49. 49. PPP Process Case Examples Comprehensive Due Diligence Studies Vadodara Halol Toll Road Case  Traffic estimates, and therefore toll revenue forecasts, were based on the assumption that the industrial incentives would continue indefinately.  When the incentives were withdrawn, traffic volume, and therefore toll revenue, was almost 50% lower than forecast.  Delhi Gurgaon Expressway experience just the opposite problem.  Due Diligence, including Life Cycle Cost Sensitivity Analysis, was not faithfully conducted. (c) 2013
  50. 50. PPP Process Case Examples Dealing with Speculative Bids Hyderabad Metro Case  Winning bid was wildly better than the SPV other submissions.  Due to investor reluctance, the project was not able to achieve financial closure.  The government finally had to withdraw its award and relaunch the bid process, causing delays in entire schedule and loss of social welfare.  Kittredge's Rule: If something seems to good to be true, it probably is... (c) 2013
  51. 51. PPP Process Case Examples Robust & Simple Bid Criteria Gangavaram Port Case  Initial tender evaluation criteria were internally inconsistent, creating speculative bid incentives.  The criteria scoring favored larger commitments, even if unrealistic.  While the government eventually decided to terminate the process, BUT the situation could have resulted in an unsustainable project.  KISS (c) 2013
  52. 52. PPP Process Case Examples Robust & Simple Bid Criteria Nhave Sheva Integrated Container Terminal Case  A single bid evaluation criterion of the highest royalty payment NPV was simple but insufficient.  The lacking a method to assess royalty payouts to the licensor and  The problems arising from the interaction of the royalty with the tariff level created a number of issues in the subsequent operations phase.  Cover all the necessary issues (c) 2013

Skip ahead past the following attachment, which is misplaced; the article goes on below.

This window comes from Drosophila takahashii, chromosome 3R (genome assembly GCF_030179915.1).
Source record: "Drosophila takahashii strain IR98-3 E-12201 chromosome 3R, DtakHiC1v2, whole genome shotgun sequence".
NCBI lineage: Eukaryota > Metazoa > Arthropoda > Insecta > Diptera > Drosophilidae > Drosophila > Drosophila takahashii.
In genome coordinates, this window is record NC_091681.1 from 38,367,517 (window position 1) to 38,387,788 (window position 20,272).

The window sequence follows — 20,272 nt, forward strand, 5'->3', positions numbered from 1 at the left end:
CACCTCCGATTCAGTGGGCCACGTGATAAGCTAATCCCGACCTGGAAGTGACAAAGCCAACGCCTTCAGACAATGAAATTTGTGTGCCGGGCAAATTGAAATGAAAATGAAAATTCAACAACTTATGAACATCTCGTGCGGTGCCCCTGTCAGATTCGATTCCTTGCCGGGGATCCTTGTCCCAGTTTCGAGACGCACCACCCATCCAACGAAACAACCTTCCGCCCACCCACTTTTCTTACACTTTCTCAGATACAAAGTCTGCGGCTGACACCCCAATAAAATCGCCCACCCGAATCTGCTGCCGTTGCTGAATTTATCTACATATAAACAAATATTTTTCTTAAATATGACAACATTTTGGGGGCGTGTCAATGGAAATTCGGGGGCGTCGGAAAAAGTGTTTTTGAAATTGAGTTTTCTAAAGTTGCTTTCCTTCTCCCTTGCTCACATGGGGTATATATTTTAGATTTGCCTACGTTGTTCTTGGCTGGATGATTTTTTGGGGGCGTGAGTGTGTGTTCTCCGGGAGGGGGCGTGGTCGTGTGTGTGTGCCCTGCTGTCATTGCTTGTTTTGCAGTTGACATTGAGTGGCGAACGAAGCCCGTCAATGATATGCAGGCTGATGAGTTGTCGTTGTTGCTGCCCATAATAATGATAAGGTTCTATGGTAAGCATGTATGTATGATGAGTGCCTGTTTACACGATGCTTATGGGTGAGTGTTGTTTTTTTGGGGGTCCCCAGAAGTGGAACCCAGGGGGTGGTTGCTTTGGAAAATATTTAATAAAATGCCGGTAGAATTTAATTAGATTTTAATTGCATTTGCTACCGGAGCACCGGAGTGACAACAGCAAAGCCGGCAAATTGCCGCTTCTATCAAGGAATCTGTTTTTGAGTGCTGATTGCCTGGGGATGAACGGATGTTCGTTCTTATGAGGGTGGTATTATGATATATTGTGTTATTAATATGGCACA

53. 53. PPP Process Case Examples Land Acquisition Risk Mumbai Metro Case  The the PPP agreements included the government's land acquisition schedule commitment.  The land was under disputed private ownership exposing the government to land acquistion risk & construction delay costs.  The issue was eventually resolved, but it would have been more efficient to address it before signing the PPP agreement or addressing the issue in the documents.  Land acquisition is project critical. As a core issue, it should be comprehensively addressed during Due Diligence studies. (c) 2013
  54. 54. PPP Process Case Examples Co-Ordination of Approvals Delhi Gurgaon Expressway Project Case  The project involved the States of Delhi and Haryana, requiring approvals from over fifteen agencies.  The complex caused significant, and expensive, delays during construction.  Similar problems were experienced during the Karnataka Urban Water Supply Improvement project.  In cases like this, my experience tells me that your best approach is to get them all in a single room & hammer out the problems in batches. (c) 2013